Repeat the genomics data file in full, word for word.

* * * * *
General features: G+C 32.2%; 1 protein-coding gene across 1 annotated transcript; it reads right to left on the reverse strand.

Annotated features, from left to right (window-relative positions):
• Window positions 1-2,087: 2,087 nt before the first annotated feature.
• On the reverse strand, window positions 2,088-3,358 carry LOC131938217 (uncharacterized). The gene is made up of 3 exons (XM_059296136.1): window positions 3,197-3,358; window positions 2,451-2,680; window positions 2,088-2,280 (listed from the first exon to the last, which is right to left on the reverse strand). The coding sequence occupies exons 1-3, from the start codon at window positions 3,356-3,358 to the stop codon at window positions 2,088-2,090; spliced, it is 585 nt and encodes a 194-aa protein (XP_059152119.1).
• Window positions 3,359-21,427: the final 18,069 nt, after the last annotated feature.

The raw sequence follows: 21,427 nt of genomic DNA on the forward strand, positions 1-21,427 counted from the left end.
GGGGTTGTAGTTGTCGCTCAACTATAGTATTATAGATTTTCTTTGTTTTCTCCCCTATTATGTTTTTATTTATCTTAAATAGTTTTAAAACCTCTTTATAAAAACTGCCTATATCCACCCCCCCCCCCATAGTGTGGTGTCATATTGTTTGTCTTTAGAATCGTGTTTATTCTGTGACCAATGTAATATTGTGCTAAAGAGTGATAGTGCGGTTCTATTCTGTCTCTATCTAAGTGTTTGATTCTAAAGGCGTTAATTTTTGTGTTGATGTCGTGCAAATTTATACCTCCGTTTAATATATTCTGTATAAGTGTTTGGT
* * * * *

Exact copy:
General features: G+C 32.2%; 1 protein-coding gene across 1 annotated transcript; it reads right to left on the reverse strand.

Annotated features, from left to right (window-relative positions):
• Window positions 1-2,087: 2,087 nt before the first annotated feature.
• On the reverse strand, window positions 2,088-3,358 carry LOC131938217 (uncharacterized). The gene is made up of 3 exons (XM_059296136.1): window positions 3,197-3,358; window positions 2,451-2,680; window positions 2,088-2,280 (listed from the first exon to the last, which is right to left on the reverse strand). The coding sequence occupies exons 1-3, from the start codon at window positions 3,356-3,358 to the stop codon at window positions 2,088-2,090; spliced, it is 585 nt and encodes a 194-aa protein (XP_059152119.1).
• Window positions 3,359-21,427: the final 18,069 nt, after the last annotated feature.

The raw sequence follows: 21,427 nt of genomic DNA on the forward strand, positions 1-21,427 counted from the left end.
GGGGTTGTAGTTGTCGCTCAACTATAGTATTATAGATTTTCTTTGTTTTCTCCCCTATTATGTTTTTATTTATCTTAAATAGTTTTAAAACCTCTTTATAAAAACTGCCTATATCCACCCCCCCCCCCATAGTGTGGTGTCATATTGTTTGTCTTTAGAATCGTGTTTATTCTGTGACCAATGTAATATTGTGCTAAAGAGTGATAGTGCGGTTCTATTCTGTCTCTATCTAAGTGTTTGATTCTAAAGGCGTTAATTTTTGTGTTGATGTCGTGCAAATTTATACCTCCGTTTAATATATTCTGTATAAGTGTTTGGT